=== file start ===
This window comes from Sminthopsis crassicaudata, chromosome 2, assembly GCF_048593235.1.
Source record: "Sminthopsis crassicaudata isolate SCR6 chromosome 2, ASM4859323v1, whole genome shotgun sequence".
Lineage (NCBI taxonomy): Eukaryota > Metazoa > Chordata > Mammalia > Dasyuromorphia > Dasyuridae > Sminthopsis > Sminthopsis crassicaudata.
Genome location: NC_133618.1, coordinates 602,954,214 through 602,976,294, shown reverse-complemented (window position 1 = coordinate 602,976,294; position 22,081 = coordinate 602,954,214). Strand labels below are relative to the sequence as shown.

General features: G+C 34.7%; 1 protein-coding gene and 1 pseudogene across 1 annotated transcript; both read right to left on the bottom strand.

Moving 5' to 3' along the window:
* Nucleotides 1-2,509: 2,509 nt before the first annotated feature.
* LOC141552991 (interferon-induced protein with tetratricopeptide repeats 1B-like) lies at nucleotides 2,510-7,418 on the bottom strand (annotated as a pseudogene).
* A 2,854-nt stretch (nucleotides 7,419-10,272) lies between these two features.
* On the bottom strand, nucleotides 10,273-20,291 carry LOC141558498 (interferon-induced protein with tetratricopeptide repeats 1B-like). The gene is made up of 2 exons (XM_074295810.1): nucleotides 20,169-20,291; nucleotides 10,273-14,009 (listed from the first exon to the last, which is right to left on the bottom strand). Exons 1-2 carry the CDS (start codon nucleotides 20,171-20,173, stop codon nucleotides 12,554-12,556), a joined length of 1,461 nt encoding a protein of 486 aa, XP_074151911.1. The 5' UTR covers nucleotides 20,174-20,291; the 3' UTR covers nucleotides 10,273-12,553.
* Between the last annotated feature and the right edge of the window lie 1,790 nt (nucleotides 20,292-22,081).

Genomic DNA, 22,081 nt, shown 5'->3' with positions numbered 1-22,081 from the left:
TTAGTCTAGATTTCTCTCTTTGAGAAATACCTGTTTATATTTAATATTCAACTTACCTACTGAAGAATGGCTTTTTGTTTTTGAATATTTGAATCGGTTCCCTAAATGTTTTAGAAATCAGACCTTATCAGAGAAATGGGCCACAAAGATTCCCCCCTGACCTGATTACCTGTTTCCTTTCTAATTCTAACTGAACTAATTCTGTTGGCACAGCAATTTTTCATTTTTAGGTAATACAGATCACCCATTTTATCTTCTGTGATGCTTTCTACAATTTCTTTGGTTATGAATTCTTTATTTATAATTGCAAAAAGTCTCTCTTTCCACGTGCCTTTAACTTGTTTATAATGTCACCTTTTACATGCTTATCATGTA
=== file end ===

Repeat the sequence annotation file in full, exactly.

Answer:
This window comes from Sminthopsis crassicaudata, chromosome 2, assembly GCF_048593235.1.
Source record: "Sminthopsis crassicaudata isolate SCR6 chromosome 2, ASM4859323v1, whole genome shotgun sequence".
Lineage (NCBI taxonomy): Eukaryota > Metazoa > Chordata > Mammalia > Dasyuromorphia > Dasyuridae > Sminthopsis > Sminthopsis crassicaudata.
Genome location: NC_133618.1, coordinates 602,954,214 through 602,976,294, shown reverse-complemented (window position 1 = coordinate 602,976,294; position 22,081 = coordinate 602,954,214). Strand labels below are relative to the sequence as shown.

General features: G+C 34.7%; 1 protein-coding gene and 1 pseudogene across 1 annotated transcript; both read right to left on the bottom strand.

Moving 5' to 3' along the window:
* Nucleotides 1-2,509: 2,509 nt before the first annotated feature.
* LOC141552991 (interferon-induced protein with tetratricopeptide repeats 1B-like) lies at nucleotides 2,510-7,418 on the bottom strand (annotated as a pseudogene).
* A 2,854-nt stretch (nucleotides 7,419-10,272) lies between these two features.
* On the bottom strand, nucleotides 10,273-20,291 carry LOC141558498 (interferon-induced protein with tetratricopeptide repeats 1B-like). The gene is made up of 2 exons (XM_074295810.1): nucleotides 20,169-20,291; nucleotides 10,273-14,009 (listed from the first exon to the last, which is right to left on the bottom strand). Exons 1-2 carry the CDS (start codon nucleotides 20,171-20,173, stop codon nucleotides 12,554-12,556), a joined length of 1,461 nt encoding a protein of 486 aa, XP_074151911.1. The 5' UTR covers nucleotides 20,174-20,291; the 3' UTR covers nucleotides 10,273-12,553.
* Between the last annotated feature and the right edge of the window lie 1,790 nt (nucleotides 20,292-22,081).

Genomic DNA, 22,081 nt, shown 5'->3' with positions numbered 1-22,081 from the left:
TTAGTCTAGATTTCTCTCTTTGAGAAATACCTGTTTATATTTAATATTCAACTTACCTACTGAAGAATGGCTTTTTGTTTTTGAATATTTGAATCGGTTCCCTAAATGTTTTAGAAATCAGACCTTATCAGAGAAATGGGCCACAAAGATTCCCCCCTGACCTGATTACCTGTTTCCTTTCTAATTCTAACTGAACTAATTCTGTTGGCACAGCAATTTTTCATTTTTAGGTAATACAGATCACCCATTTTATCTTCTGTGATGCTTTCTACAATTTCTTTGGTTATGAATTCTTTATTTATAATTGCAAAAAGTCTCTCTTTCCACGTGCCTTTAACTTGTTTATAATGTCACCTTTTACATGCTTATCATGTA